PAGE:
How to Ask for Special Education Services for My Child

Topic Menu

Special Education Services (SES) are designed to help students with disabilities. There are 14 categories of disability that qualify children for SES. Those categories are:

  • Autism

  • Deaf-blindness

  • Deafness

  • Developmental delay

  • Emotional disturbance

  • Hearing impairment

  • Intellectual disability

  • Multiple disabilities

  • Orthopedic impairment

  • Other health impairment

  • Specific learning disability

  • Speech or language impairment

  • Traumatic brain injury

  • Visual impairment, including blindness

To learn more about these categories, visit the Center for Parent Information and Resources website.

An Individualized Education Program (IEP) Team decides whether a student is eligible for SES. The IEP Team uses information about the student from evaluations, assessments, and observations to make its decision. The IEP Team is made up of school representatives, teachers, and you. Advocates, evaluators, and the student can also be part of the IEP Team. Anyone you want to bring along for support can also be part of the Team.

Every student who is eligible for SES needs an IEP. The IEP Team makes the student’s IEP based on the information it has. The IEP lists specific behavioral and educational goals for the student. It also says which supports and services the student will need. It is important to have an IEP so that your child gets the proper help. The IEP Team should help your child to achieve the goals in the IEP.

Notice of Potential Disability

You, your child’s other parent or legal guardian(s), or your child’s teacher can tell the school that your child may have a disability. When the school receives written notice of a potential disability, it has to follow special rules about responding. Use the Do-It-Yourself Letter Requesting Special Education Services (SES) or 504 Services tool to help you draft a letter to give to your child’s school as notice of a possible disability.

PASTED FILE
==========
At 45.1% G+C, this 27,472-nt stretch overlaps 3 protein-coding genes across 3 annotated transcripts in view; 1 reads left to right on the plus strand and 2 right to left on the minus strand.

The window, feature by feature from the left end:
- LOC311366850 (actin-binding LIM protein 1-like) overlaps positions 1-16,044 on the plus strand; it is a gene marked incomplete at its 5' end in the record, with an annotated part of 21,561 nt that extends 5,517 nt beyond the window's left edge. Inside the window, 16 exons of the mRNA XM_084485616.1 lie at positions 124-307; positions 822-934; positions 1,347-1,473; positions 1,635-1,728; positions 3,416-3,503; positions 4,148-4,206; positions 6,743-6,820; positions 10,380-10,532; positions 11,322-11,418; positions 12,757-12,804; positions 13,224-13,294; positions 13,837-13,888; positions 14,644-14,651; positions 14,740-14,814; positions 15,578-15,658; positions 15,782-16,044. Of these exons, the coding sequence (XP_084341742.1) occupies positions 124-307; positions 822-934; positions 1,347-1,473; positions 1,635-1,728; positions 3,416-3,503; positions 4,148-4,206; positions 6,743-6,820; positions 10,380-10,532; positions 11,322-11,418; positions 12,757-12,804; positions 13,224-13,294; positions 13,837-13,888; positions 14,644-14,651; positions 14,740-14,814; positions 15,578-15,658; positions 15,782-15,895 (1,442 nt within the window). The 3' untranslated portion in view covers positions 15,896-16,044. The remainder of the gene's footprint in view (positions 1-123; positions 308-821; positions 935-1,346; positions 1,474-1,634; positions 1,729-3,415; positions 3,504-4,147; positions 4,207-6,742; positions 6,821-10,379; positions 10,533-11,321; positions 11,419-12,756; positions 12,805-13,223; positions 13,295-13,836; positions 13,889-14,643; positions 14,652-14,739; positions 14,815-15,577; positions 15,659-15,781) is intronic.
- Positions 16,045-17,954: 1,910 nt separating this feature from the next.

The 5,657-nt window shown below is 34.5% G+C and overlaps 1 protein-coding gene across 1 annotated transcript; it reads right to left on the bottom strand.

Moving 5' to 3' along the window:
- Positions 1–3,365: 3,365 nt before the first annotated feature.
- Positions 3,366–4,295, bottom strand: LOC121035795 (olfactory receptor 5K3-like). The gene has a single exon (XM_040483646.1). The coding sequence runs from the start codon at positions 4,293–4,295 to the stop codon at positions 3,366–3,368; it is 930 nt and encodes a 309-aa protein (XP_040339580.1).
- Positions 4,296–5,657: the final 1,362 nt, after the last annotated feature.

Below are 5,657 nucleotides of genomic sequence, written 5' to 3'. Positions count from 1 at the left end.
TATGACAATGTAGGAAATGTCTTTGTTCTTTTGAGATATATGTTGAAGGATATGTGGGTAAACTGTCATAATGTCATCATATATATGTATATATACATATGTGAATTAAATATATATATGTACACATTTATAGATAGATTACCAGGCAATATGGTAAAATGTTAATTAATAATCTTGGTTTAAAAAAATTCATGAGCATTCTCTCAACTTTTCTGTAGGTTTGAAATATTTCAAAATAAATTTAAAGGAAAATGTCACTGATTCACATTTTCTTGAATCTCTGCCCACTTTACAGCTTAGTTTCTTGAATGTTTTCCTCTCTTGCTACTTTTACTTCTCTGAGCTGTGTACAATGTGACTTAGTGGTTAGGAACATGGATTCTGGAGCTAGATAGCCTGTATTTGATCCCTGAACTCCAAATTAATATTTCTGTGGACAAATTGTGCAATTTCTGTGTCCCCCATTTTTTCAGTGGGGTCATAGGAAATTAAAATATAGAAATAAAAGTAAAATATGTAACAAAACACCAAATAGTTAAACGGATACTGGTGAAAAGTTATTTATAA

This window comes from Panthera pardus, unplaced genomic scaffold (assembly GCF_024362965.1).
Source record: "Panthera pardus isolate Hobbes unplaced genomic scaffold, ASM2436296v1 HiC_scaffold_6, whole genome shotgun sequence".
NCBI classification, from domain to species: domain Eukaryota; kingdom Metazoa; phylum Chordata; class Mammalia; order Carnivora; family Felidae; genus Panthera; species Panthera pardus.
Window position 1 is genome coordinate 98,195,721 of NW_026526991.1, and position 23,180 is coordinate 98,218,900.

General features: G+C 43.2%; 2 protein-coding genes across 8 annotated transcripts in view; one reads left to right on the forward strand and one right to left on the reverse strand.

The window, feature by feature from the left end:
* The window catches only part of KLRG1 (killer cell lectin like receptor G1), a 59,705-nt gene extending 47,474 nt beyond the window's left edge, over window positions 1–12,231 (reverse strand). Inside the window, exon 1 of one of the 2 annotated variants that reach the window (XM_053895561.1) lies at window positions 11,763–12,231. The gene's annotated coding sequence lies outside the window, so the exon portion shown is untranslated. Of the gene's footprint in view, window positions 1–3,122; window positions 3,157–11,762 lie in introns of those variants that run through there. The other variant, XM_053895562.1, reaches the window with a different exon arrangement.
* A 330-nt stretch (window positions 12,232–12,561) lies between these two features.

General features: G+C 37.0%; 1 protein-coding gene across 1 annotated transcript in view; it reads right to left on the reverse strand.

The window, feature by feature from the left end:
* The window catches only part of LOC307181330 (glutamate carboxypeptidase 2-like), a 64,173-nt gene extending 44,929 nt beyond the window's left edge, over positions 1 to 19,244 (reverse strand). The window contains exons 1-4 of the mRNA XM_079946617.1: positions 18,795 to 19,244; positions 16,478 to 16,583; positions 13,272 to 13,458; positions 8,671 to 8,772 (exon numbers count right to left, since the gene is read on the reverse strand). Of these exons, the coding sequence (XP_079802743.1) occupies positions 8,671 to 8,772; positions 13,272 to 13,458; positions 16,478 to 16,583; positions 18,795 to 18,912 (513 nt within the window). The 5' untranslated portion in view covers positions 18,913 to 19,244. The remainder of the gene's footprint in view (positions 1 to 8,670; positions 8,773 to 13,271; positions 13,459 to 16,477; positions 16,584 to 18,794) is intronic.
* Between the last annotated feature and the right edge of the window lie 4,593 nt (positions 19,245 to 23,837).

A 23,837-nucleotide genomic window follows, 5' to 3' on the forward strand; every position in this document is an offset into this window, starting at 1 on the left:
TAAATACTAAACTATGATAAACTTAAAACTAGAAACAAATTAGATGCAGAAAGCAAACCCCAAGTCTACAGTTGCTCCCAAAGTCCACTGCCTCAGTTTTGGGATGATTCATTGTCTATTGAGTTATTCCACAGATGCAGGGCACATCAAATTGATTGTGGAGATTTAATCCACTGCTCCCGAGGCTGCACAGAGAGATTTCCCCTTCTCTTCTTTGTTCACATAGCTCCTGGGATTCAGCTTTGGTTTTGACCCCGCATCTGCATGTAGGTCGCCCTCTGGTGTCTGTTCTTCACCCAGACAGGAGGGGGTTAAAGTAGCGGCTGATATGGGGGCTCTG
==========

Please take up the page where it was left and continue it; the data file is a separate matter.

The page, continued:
All schools receiving public funding have a duty to identify and evaluate all students in need of SES. This duty comes from a system known as Child Find. A federal law requires states to make sure this duty is met. To learn more, visit the U.S. Department of Education website’s Child Find section.

The Multi-Disciplinary Evaluation Team Meeting

Within 10 school days of receiving written notice of the potential disability, the school must tell you that it plans to evaluate your child. You must give the school written permission before it can evaluate your child. After you give the school permission, the school must schedule a Multi-Disciplinary Evaluation Team (MET) meeting, and discuss the results with you within 30 school days. The meeting can be scheduled for later than 30 school days only if the parent(s) and school agree. However, Michigan and federal laws say that the meeting cannot be postponed much longer than a month.

The people on the MET are professionals. They might be teachers, therapists, social workers, or other specialists. The Team does in-depth evaluations of your child. The MET talks about its findings with the IEP Team. The MET will give its opinion about what services your child needs. Finally, the IEP Team will make a plan and write your child’s IEP, if the child is eligible for SES. Remember, you are part of the IEP Team and your child can be, too. Everyone must work together to help your child.